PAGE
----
Sunday, January 25, 2004
Just because you're paranoid...
That said, I think the Bush Administration is in the midst of a large scale operation designed to cushion the blow when they finally admit the obvious -- Iraq didn't have WMDs. Moreover, (this is the conspiracy theory part of it) I think David Kay is playing a crucial role.
This isn't the first time I' ve claimed that the Administration is preparing to admit that WMDs won't be found. What's new is the allegation of a Kay connection. Let me call a few things to your attention:
Kay is being positioned as a dissenting voice, but isn't being treated as one. This began after Cheney's NPR interview last week, in which he claimed to be confident that WMDs would be found. The very next day Kay was giving interviews in which he expressed views that flatly contradicted those of the Vice President, and this fact was trumpeted with headlines saying things like, "Departing Weapons Inspector Disputes Cheney's WMD Claims." This admission felt like a victory to those who opposed the war, and has made Kay a minor hero. Keep in mind, though, that Kay isn't the first person to occupy this role. The difference is that Kay, unlike Paul O'Neill and Joseph Wilson, hasn't been criticized and hasn't been the victim of dirty tricks.
As a dissenting voice, Kay has credibility among Bush's critics. Many Americans, and many more people in the rest of the world, are deeply suspicious of everything said by the Bush Administration. Kay, by admitting that WMDs don't exist, is able to claim integrity for himself that Bush and Cheney will never have. More importantly, Kay is able to locate himself as the privileged source for criticism of the Bush Administration's decision to go to war.
Kay's critique doesn't hurt the Bush Administration. In a series of interviews today, Kay has been suggesting the same master narrative that Cheney was pushing last week. Namely, that the Administration was right to believe that Iraq had WMDs, and that their policy was the only sensible alternative available. Moreover, any fault lies with the 'intelligence community,' rather than the Administration. Kay even told NPR, "I actually think the intelligence community owes the president [an apology] rather than the president owing the American people." And because Kay isn't going to be identified with the Administration anymore, it's politically safe to have him say, "Based on the intelligence that existed, I think it was reasonable to reach the conclusion that Iraq posed an imminent threat." (emphasis added)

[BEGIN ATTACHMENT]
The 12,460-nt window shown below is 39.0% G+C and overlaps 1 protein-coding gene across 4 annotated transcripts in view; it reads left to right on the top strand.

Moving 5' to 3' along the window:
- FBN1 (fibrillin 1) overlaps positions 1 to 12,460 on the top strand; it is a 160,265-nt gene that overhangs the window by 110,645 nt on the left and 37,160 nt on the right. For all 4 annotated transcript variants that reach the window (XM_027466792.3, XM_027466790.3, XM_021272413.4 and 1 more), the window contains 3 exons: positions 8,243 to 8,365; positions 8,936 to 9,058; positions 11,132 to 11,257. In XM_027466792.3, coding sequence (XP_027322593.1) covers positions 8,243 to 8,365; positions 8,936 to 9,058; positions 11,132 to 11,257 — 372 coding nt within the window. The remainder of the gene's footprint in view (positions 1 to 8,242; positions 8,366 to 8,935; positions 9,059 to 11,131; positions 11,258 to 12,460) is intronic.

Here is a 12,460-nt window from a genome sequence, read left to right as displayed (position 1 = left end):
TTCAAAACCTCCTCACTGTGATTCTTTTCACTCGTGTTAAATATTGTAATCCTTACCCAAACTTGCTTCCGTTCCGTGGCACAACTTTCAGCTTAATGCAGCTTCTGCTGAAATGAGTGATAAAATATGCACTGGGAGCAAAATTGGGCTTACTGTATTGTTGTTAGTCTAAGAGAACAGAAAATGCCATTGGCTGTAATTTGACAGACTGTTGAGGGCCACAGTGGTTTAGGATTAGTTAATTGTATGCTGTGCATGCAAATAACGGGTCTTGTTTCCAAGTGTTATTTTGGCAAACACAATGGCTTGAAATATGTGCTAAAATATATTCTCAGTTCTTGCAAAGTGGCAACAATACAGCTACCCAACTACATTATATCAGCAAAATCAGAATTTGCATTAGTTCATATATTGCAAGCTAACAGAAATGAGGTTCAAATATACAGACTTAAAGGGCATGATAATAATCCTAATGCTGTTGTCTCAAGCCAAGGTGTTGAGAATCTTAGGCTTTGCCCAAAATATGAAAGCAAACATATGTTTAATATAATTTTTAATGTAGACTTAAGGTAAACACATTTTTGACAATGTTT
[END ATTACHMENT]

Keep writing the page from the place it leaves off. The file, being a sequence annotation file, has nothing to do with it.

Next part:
So what you've got, over the last week or so, are the President, the Vice President, David Kay, and Colin Powell all talking about WMDs in ways that seem, on the surface, to be very much at odds. The President defiantly says we were justified, but limits himself to the carefully parsed, 'WMD program related activities.' Cheney sticks to the hard line. Powell appears as the voice of reason among the insiders, admitting the possibility that there may be no stockpiles. And then there's Kay, firmly positioned as an outsider, announcing that he no longer believes that pre-war stockpiles existed. But look a little deeper and they're all saying the same thing.